People love all the time, inherently, no lessons required, yet the world somehow seems short of it.
- Forgive. Sometimes you just have to accept that people are imperfect and will hurt you, and instead of trying to pay them back, or staying angry… just let it go. Act like it never happened. For me, empathy and forgiveness go hand in hand. If I can feel what they are feeling or understand why they are doing what they are doing, it’s much harder to stay angry. I am not in any sense advocating going back into toxic relationships. But even if you cut these people out of your life, for your own sake, forgive them and then move on from the past.
- Have empathy. When someone does something to you, try to think why you would behave that way. Are you grouchy because you didn’t get enough sleep or things are just going poorly? When someone mistreats you, assume the same. If you give yourself grace, (which you do) give others grace. Never assume they hate you. Always assume they are just having an off day, or are nervous or have social anxiety, or are over-thinking. You do it, they do it too.
- Just be kind anyway. If someone doesn’t talk to you, don’t avoid talking to them. Try to make a conversation. For some reason, we are taught that small talk is the devil, but the reality is, small talk helps make connections, so you can have “real” talk. Some people are just shy or feel like no one is interested in what they have to say.
- Compliment people. Sometimes I think I’m borderline creepy with how much I compliment people, but honestly, I like compliments, and it’s an easy ice breaker so I say, go for it.
- Give people a chance. Our society is full of mixed exceptionalities. Just because a person doesn’t achieve a high IQ score, or has autism, or even a physical disability, doesn’t mean they aren’t the sweetest most interesting people in the world. A friend of mine always asks me to fill in greeting cards for him because he can barely even sign his own name, but he is the funniest guy I’ve ever met and totally deadpan. Sometimes he tells the same jokes over and over, because he knows I thought they were hilarious the first time, but my life wouldn’t be so complete if he wasn’t in it.
- Listen. People have stories and they want to tell them. The biggest thing you can do is just listen.
- Don’t judge. You know exactly what I’m talking about, don’t do it. Just because someone does something differently from you doesn’t mean they’re wrong or less than you. The world takes all kinds of people. Someone has to collect garbage, someone has to protect children. Someone has to educate, someone has to sell coffee. Each of us does our job, raises our children, teaches, dresses, eats, in a way unique to us. Love the diversity. Love people.
- Assume good first. No one is perfect. And sometimes people just need you to believe in them in order for them to achieve their potential. When I was teaching, another teacher said to me, “Hold the standard high, children will rise to the standard”. If you don’t believe in someone being their best, they will get their in spite of you, or not at all. That’s no fun.
What other things do you suggest? I’d love to know.
This started out as a post on different types of love, because of Valentine’s Day yesterday, but instead, it’s a gallery of family photos from the last year mostly. I started going further back than that, but realized I just had too many photos of life – of people being sweet to each other and loving each other and just having fun – all the reasons you start lifestyle photography in the first place. I also use the term “family” loosely. I tend to include close friends and my church community into my definition of family, so some photos are just of friends doing their thing. All of this to say, Happy Family Day Ontarians!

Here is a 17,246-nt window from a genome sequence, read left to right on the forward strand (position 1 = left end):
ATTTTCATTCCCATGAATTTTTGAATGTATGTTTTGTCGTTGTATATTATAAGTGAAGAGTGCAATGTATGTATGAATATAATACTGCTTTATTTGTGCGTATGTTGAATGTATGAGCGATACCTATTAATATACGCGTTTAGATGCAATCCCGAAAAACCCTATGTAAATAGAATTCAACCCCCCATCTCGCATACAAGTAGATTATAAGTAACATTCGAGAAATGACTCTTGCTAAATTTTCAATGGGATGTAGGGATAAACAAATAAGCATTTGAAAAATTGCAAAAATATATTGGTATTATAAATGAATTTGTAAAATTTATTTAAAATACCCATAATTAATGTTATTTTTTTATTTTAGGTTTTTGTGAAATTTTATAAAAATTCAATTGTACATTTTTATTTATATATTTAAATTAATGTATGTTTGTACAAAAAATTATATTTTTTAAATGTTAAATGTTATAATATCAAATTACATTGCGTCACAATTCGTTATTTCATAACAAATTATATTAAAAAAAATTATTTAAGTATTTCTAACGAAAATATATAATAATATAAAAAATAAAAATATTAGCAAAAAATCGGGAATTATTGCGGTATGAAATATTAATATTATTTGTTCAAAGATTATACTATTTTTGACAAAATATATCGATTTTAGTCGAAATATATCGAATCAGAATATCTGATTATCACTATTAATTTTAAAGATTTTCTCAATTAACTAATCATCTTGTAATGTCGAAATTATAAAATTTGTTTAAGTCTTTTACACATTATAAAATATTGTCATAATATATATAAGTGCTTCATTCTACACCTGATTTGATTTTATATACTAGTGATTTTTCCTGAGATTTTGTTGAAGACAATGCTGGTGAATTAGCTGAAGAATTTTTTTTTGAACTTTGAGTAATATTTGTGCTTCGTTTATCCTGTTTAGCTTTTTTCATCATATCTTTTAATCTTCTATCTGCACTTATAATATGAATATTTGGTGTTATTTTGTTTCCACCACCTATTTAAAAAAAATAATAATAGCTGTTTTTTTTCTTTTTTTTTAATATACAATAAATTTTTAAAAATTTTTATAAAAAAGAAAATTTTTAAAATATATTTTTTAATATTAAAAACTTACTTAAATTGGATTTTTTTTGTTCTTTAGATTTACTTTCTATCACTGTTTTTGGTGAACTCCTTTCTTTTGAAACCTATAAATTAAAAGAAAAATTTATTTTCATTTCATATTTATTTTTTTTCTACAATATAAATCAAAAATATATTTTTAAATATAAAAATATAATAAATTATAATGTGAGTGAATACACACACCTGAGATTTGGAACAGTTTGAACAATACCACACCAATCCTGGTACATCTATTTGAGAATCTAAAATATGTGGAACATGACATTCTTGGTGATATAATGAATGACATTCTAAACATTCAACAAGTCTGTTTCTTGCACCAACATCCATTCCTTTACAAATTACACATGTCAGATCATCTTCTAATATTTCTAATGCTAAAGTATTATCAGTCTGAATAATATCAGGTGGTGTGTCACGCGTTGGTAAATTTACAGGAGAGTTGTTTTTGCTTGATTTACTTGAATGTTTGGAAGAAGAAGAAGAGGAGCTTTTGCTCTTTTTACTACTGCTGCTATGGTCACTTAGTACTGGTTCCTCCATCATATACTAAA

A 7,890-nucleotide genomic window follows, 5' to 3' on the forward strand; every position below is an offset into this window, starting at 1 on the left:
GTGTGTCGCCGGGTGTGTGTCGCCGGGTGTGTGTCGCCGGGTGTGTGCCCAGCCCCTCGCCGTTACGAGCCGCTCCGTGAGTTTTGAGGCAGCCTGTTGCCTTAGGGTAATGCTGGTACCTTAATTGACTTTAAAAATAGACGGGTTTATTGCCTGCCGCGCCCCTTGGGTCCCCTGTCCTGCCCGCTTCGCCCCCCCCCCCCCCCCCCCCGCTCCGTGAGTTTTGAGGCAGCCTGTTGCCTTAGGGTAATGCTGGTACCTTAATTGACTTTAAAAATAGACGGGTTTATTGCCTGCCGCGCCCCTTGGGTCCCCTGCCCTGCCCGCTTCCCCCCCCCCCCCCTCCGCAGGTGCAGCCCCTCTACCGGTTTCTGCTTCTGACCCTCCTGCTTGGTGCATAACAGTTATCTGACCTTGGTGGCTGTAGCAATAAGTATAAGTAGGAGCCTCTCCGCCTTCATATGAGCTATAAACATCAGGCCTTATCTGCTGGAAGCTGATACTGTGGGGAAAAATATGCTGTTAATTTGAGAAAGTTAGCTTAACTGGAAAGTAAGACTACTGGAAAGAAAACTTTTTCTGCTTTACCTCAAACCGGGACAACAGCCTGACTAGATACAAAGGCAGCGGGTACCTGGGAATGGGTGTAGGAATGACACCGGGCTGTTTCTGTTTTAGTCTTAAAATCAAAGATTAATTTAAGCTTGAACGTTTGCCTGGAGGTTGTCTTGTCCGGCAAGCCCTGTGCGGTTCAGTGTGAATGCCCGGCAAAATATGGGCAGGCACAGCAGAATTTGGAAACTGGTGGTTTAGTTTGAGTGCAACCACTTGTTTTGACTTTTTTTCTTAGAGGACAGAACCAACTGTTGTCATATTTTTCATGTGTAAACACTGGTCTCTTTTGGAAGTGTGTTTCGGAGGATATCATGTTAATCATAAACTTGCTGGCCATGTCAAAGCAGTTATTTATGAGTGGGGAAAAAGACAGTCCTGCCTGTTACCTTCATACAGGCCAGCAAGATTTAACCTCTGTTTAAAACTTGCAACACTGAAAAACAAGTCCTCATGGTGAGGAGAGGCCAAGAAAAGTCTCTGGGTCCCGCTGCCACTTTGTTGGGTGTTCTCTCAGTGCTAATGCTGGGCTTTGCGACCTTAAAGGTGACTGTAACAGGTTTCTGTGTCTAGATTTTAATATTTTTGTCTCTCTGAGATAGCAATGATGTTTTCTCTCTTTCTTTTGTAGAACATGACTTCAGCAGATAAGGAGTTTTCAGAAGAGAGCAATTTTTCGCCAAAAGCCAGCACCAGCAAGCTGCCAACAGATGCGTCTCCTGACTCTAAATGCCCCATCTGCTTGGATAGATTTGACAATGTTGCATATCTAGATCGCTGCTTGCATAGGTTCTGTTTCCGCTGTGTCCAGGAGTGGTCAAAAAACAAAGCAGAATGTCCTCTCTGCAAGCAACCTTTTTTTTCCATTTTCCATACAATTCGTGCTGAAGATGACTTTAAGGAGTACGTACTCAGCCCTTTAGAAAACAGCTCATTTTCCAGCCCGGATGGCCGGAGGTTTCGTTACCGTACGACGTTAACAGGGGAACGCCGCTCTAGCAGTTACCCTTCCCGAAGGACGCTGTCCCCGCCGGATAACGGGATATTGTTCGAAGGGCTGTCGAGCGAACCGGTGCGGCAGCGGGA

And my family (aunt, uncle and cousins), out for dinner last November.
My dad and brothers, when we were all young.
Always be grateful for your families, even when it’s tough. Not everyone has one, as weird as that sounds. And welcome people into your families; lots of people. It makes life so much richer and they will be grateful for it.
First thing’s first, I definitely don’t love myself, not usually. I created the following list of ideas because I want to remember to do them, either because in the past they have helped or I suspect that they will help.
- Write down your strengths and accomplishments. Even random things. I like that people bring me their broken jewellery to fix, even if it’s just a case that I’m the only one with the tools. It’s something practical I can do.
- Refuse to talk negative about yourself. When I was in teacher’s college, my placement teacher pulled me aside and said, “You have to stop saying, “my example isn’t good, you can do better” because it’s self-deprecating and that doesn’t give a good message. Do you want your children to talk negatively about themselves? Of course not, so don’t do it either.
- Write about what you love doing and doing it. (Obviously).
- Treat yourself to something nice. I only find this helpful when I do it deliberately. If I’m just in the mood to eat junk food and I start doing it everyday, it’s not rewarding. If I consciously choose to eat my favourite food as a reward to myself, it’s so much better and gives you something to which you can look forwards.
- Get “fixed” up. I don’t mean on a date. I mean shave, do your nails, try a new hairstyle, don’t go out in yoga pants. Whatever makes you feel better about yourself.
- Positive self-talk. Stop dreading things. Remind yourself you can do them.